This singular, occult-themed 1971 Play For Today has experienced a long-overdue reassessment in recent years due in no small part to the BFI’s DVD release and also to growing interest in Folk Horror as a genre. Comments about the play’s supposed influence on The Wicker Man two years later are understandable, and it also shares more than a passing resemblance to David Pinner’s novel, Ritual (the ‘legitimate’ basis for Robin Hardy and Anthony Shaffer’s film.)
But Robin Redbreast is also unique in many ways, often doing somewhat (then-) stranger and more harrowing things than works it is regularly compared to. To begin with, protagonist Norah Palmer (played by Bowen’s first choice, Anna Cropper) is an unapologetic “modern woman”; unmarried, recently single and fiercely independent. Norah’s individuality raises eyebrows not only with the stoic traditionalism of the villagers she now lives amongst, but also her supposedly progressive-thinking London friends. Norah’s confession that the reason she took the cottage which her ex-partner and her were to buy together is because she “hates waste” is an almost mercenary outlook which neatly accompanies her philosophies of taking what she wants when she “gets randy”, as a “single, thirty-five year-old woman.”
In this capacity, Norah represents not only the modern, self-sufficient Western woman but also the modern consumer: one who chases their own wants and needs foremost. Norah inhabits a liminal zone between the urbane luxury of life in London (middle-class existence with a middle-class job as a script editor, drinking middle class gin and tonics) and the natural realities of the country. When Norah comes across Rob, practicing his martial arts in the woodlands and dressed only in the tiniest of pants, her natural instincts immediately kick-in. No matter what sort of relationship Norah intellectualises between herself and this innocent, who is magnetically drawn to be part of her life, she is also aware that she is single and alone, therefore free to do what she wants.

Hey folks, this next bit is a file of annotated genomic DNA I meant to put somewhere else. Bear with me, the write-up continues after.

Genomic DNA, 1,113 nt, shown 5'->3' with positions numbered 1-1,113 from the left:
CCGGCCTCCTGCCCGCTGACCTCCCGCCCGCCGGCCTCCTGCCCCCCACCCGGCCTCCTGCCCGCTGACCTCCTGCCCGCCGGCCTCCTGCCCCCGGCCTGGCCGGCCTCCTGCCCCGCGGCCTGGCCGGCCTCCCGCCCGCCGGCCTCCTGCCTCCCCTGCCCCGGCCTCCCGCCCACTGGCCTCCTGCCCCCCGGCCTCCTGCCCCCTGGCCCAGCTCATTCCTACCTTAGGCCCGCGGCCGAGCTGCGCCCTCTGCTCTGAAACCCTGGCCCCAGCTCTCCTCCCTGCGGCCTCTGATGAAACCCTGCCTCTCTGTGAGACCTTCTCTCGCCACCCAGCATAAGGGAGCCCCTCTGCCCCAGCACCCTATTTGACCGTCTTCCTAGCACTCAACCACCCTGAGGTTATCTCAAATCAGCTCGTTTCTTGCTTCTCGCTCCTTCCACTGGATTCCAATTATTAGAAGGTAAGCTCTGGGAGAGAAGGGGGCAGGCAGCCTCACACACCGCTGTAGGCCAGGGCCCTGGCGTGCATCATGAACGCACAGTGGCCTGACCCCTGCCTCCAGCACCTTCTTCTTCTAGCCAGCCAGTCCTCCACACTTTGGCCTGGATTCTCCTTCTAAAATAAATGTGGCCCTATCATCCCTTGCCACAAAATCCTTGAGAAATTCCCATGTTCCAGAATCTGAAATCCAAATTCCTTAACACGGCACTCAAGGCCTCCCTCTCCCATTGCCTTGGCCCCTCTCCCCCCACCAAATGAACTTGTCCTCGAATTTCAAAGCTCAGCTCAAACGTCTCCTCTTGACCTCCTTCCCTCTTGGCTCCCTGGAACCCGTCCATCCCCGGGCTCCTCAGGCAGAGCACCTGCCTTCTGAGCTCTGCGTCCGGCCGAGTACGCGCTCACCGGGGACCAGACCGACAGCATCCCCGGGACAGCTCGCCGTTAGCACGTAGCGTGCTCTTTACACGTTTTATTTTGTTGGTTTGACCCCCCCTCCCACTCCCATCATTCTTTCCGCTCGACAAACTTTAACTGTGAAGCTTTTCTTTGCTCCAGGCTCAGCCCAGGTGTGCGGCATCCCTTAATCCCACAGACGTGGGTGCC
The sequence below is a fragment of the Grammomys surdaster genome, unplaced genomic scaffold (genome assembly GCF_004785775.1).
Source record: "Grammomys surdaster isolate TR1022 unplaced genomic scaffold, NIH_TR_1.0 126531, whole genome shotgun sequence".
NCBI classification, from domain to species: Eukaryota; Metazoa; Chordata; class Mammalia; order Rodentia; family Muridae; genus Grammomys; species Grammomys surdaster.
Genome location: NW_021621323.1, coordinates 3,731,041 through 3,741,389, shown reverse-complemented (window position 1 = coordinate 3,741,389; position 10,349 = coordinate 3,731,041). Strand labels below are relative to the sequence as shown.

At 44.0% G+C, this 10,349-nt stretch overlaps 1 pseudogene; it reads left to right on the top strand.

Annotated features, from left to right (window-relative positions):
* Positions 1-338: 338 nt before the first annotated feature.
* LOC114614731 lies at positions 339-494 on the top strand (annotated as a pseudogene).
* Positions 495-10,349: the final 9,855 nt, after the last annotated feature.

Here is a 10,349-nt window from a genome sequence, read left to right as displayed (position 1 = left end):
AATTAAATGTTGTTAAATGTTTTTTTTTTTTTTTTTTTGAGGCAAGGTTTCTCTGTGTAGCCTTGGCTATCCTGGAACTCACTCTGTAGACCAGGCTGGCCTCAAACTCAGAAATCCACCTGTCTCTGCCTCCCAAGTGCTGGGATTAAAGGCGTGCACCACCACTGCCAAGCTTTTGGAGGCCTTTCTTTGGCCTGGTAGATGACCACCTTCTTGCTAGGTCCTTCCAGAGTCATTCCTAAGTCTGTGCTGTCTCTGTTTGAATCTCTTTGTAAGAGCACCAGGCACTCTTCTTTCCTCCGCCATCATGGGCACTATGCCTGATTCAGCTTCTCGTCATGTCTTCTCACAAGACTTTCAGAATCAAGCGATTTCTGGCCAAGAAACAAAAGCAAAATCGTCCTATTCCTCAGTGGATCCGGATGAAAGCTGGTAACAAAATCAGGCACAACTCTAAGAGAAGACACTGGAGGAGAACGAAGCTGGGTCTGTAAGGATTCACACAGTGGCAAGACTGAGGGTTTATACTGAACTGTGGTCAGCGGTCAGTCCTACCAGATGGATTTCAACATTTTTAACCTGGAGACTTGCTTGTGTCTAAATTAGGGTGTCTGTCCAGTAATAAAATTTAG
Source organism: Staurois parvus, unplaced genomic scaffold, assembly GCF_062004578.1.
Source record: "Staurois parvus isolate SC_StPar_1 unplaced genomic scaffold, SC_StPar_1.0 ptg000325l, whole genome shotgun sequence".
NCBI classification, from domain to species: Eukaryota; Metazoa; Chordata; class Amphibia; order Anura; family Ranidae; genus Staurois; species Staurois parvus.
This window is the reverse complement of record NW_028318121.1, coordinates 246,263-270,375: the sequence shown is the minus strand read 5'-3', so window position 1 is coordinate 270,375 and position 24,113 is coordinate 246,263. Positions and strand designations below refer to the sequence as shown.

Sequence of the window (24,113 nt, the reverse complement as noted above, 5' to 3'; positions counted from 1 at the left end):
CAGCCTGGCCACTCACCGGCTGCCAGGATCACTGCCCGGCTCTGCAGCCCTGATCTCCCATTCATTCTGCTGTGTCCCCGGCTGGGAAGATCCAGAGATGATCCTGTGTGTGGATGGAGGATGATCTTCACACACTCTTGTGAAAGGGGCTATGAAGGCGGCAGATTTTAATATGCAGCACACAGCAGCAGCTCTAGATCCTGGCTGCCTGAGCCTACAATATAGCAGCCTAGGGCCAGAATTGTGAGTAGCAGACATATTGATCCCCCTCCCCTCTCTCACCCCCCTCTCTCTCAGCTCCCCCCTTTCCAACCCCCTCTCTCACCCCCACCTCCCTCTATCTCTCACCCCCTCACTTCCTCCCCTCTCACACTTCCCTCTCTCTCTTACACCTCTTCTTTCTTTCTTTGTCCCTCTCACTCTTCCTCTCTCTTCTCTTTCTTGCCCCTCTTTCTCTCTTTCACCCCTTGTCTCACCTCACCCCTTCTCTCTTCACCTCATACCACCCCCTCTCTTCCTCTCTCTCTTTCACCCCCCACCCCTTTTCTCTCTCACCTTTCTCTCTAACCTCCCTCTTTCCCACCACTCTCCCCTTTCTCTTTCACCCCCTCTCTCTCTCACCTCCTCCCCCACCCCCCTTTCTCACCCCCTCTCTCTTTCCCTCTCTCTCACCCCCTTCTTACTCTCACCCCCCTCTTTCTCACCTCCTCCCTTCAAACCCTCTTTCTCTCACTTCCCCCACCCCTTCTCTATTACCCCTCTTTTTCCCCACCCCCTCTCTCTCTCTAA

The language of Robin Redbreast is interesting, often destabilising the viewer’s understanding of events. Norah and Rob have very little in common intellectually, so conversation quickly dies between them. Rob is preoccupied with martial arts and Nazism – not in right-wing political beliefs, but rather the discipline of pure military outlook and peak physical health. Superficially, Rob confirms urban preconceptions regarding rural extremism and survivalism (a subculture which would in later years be revealed as a very real thing in the media and documentaries, especially in North America.) Yet Rob is an innocent, and even Norah believes there is no real ‘threat’ for him to train himself against.
The language used by Fisher, the local “man of learning”, and Mrs Vigo, Norah’s imposing housekeeper, is more oblique, almost testing Norah’s tolerance for evasiveness. When Fisher first appears at the cottage fence, he neglects to introduce himself and almost immediately goes into a monologue about “looking for sherds”, and then a TV programme he saw about clams. He then wanders into Norah’s garden unbidden, still talking, and stands inappropriately close to her. The scene is almost Pinteresque with linguistic menace. Fisher asks Norah if she speaks “the Old Tongue” (meaning Anglo-Saxon), to which Norah confesses, “not since Oxford”, with academic immodesty, which is belittled by Fisher’s cold gaze and calm, cryptic small talk.
In a later scene, Mrs Vigo is seen roughly pulling entrails from a dead chicken over Norah’s kitchen sink, whilst talking about Rob’s obsession with Nazism and how he finds souvenirs and weapons in “body magazines”, which are “full of adverts, that trash.” Vigo then goes on to proudly proclaim the bird as one of her own chickens, who was “broody” but could not longer lay eggs, so might as well be gutted and eaten as “that’s all she good for.”